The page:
BASIC VOCABULARY LIST (500 words)
English->Malay | French->Malay | Spanish->Malay | Malay->English/French/Spanish
(A mastery of this selected list of the most commonly-used Malay words should help you to carry out a very simple conversation in Malay.)
Note: These .xml files can take up to 30 seconds to load. Some browsers might not be able to open them at all.
On Pronouns | On Prepositions | On Colours | On Days of the Week | Sentence-building | Vocabulary | Sentences to translate
Lesson 19 Questions beginning with Apa
Click to listen
A second reading (by Michelle Nor Ismat, a native speaker)
A synonym for makna is erti so Apa ertinya? is the same as Apa maknanya?. Yet another synonym for "meaning" (but which can also mean "intention") is maksud so Apa maksudnya? can mean either "What is the meaning?" or "What is his intention?"
In case you have forgotten what I mentioned in the very first lesson the "a" sound in the second syllable is sometimes pronounced as "er" (as the sound of the second vowel in "butter"). Thus apa and mana are pronounced as "aper" and "maner" in some States though in this course I will stick to the phonetic pronunciation throughout. It's good to bear this in mind though.
Note that in the first four sentences Apa is not translated as "What" but as "What is" (This is another example of when the verb "to be" is left out in Malay)
Note also that barang is an all-purpose word that you can use to describe any object or article whose name you do not know or do not bother to name. So each time you wish to say "this thingy" (without bothering to mention the name) just say barang ini.
By the way, since we're at the word barang you might note that sebarang or sometimes sembarang (more used in Indonesia) simply means "any" eg. Sudah lama saya tidak menerima sebarang berita daripada kawan lama saya. (It's been a long time since I've received any news from my old friend.)
Another word that is quite often used in the place of barang is benda. Thus you can also say Apa nama benda ini? (What is the name of this article or object).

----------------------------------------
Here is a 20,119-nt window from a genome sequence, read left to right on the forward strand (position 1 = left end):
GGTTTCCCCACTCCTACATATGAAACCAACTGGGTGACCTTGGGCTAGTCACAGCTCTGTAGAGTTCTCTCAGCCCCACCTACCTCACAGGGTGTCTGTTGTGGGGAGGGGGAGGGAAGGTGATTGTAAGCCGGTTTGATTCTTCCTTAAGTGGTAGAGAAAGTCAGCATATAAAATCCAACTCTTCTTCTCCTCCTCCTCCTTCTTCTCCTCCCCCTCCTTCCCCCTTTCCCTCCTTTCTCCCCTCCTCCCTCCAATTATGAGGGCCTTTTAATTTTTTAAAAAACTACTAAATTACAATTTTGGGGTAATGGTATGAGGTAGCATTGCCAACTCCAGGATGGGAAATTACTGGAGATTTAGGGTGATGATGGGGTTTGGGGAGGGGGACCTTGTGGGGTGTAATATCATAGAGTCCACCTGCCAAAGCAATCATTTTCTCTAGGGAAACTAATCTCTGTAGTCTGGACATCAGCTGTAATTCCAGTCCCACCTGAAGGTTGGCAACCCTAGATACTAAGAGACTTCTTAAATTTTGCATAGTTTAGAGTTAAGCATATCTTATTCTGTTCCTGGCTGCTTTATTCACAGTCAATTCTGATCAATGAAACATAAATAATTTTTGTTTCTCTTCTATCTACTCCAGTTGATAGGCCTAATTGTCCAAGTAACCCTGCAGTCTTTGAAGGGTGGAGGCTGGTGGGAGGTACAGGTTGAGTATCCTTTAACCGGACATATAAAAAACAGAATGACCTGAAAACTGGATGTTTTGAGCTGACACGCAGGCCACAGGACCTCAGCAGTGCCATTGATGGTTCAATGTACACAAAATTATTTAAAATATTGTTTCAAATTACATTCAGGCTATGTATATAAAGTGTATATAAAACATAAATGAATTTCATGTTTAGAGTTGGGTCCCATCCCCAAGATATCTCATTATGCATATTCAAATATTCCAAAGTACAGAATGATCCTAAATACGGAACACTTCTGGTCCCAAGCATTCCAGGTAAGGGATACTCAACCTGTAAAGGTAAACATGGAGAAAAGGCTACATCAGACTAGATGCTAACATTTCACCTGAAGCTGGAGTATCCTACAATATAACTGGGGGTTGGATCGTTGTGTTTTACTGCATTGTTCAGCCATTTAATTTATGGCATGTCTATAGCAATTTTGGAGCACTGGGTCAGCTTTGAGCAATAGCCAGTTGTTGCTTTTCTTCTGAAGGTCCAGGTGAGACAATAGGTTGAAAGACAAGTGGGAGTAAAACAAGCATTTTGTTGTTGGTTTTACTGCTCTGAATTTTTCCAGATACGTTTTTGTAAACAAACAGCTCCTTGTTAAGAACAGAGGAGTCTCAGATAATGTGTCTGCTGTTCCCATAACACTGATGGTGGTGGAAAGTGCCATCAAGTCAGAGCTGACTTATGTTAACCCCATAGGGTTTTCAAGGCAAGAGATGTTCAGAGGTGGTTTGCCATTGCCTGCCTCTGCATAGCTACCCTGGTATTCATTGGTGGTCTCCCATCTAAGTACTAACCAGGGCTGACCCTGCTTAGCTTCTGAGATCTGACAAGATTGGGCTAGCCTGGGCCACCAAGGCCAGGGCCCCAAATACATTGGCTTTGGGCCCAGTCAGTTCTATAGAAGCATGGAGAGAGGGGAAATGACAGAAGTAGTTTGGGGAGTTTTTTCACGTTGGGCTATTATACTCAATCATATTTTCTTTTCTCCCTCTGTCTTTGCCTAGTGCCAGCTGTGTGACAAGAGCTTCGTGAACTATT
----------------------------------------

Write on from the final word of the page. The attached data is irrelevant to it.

HOBBIES AND INTERESTS:
This is a standard question to ask people about their hobbies or interests:
Apakah anda suka buat pada masa lapang anda? (What do you like to do in your free time?)
I have the most common answers below. Learn them well (especially the sentence that applies to you!) as they may come in handy during a conversation.
Saya suka membaca. (I like to read.)
Saya suka memancing. (I like to go fishing.)
Saya suka mendengar muzik. (I like to listen to music.)
Saya suka menengok-nengok barang di kedai. (I like to window-shop.)
Saya suka berkebun. (I like gardening.)
Saya suka main golf. (I like to play golf.)
Saya suka pergi ke panggung wayang. (I like to go to the cinema.)
In case you want to know what "hobby" is in Malay it is kegemaran. The same word is used in Indonesia though some prefer to use the English word hobi.
Thus Kegemarannya ialah membaca. (= His hobby is reading.)
In Apa kerja anda? the word kerja is actually the spoken form for pekerjaan (job, occupation)
The answer to the question Apa kita buat sekarang? can be, for example, Kita tunggu sekejap lagi (We'll wait a bit more) or Kita balik (We'll go back).
By the way you might often hear the term balik kampung. It simply means to go back or return to one's hometown especially during festive seasons.
Although kampung by itself means "village" it is frequently used in the sense of hometown. Thus if two Malaysians should meet in a foreign land they're likely to ask each other Dari kampung mana?. Or if you prefer the more complete form, you could ask Anda berasal dari mana?
The question tag kah is sometimes added to Apa although it is quite redundant as the rising tone of the voice will indicate that a question is being asked. Thus Apakah dia hendak? is the same as Apa dia hendak? and Apakah nama barang ini? is the same as Apa nama barang ini?
In other cases, however, the question tag kah is necessary eg. Tidakkah dia beritahu anda? (Didn't he tell you?)
By the way please note that you'll often hear the question tag kah not pronounced as "ka" but as "kə" (the schwa sound).
You have learnt in Lesson 16 that the same word hujan (for "rain") is used both as a noun as well as a verb. Here in this lesson you have learnt that the Malay word for "now" is sekarang. You should be able to say "It's raining now" in Malay. Click here to see if you have guessed rightly.